Figure 2

Tumor Pathology. At the primary surgery, the tumor was diagnosed as an adenosarcoma containing a benign epithelial component (an endometriotic gland, bottom left) surrounded by an atypical hypercellular stromal component (A; ×200). However, the autopsy following the rapid tumor regrowth revealed malignant stromal components with sarcomatous overgrowth (D; ×200). At autopsy, the expression levels of estrogen (E) and progesterone (F) receptors were reduced compared to those at the primary surgery (B and C, respectively).

Figure 3

CT images during dienogest therapy. Based on the RECIST criteria, a partial response was obtained at 6 months after initiating oral DNG treatment (A: 0 months; B: 6 months) and the tumor was stable up to 21 months.

Figure 4

CA125 changes through the clinical course.

Discussion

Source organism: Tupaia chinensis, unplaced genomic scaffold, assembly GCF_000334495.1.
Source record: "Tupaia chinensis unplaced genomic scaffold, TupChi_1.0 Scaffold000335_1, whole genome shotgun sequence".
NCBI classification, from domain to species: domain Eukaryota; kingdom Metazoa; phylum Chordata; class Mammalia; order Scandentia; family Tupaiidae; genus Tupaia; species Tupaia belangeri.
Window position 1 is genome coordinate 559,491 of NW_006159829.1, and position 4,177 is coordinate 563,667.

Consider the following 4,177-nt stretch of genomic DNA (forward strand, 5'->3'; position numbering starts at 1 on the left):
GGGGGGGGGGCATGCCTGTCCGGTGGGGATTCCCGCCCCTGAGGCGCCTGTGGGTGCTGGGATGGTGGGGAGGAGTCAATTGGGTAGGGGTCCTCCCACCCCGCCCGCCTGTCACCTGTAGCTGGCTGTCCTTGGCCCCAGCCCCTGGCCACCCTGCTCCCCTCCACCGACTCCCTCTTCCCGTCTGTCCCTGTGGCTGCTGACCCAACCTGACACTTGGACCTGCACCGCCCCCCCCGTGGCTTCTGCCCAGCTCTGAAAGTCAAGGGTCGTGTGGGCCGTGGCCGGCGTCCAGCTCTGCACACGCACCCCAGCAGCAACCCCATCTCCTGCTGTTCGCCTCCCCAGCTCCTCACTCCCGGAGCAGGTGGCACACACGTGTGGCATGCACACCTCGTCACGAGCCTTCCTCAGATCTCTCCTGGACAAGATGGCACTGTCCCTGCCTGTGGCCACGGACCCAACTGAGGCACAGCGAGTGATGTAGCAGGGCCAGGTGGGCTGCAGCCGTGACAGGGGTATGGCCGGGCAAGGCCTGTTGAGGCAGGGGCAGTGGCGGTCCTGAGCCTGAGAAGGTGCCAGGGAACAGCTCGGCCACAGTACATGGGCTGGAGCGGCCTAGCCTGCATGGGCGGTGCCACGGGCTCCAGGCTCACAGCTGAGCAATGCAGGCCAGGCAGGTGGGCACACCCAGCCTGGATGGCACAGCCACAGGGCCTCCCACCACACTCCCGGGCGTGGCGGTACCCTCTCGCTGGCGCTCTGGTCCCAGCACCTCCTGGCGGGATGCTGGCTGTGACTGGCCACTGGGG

Endometriosis has been reported to give rise to malignant transformation more frequently in ovarian (5.6%) than at extraovarian sites of endometriosis (1.6%) (Stern et al. 2001). In malignant tumors associated with extraovarian endometriosis, adenosarcoma is the second most common tumor after clear cell adenocarcinoma (Stern et al. 2001). In this case, adenocarcinoma appeared to arise from endometriosis in the rectovaginal space. The microscopic foci in the endometrium were found to be contiguous with the malignant stromal tissue and no other possible primary tumor site was found.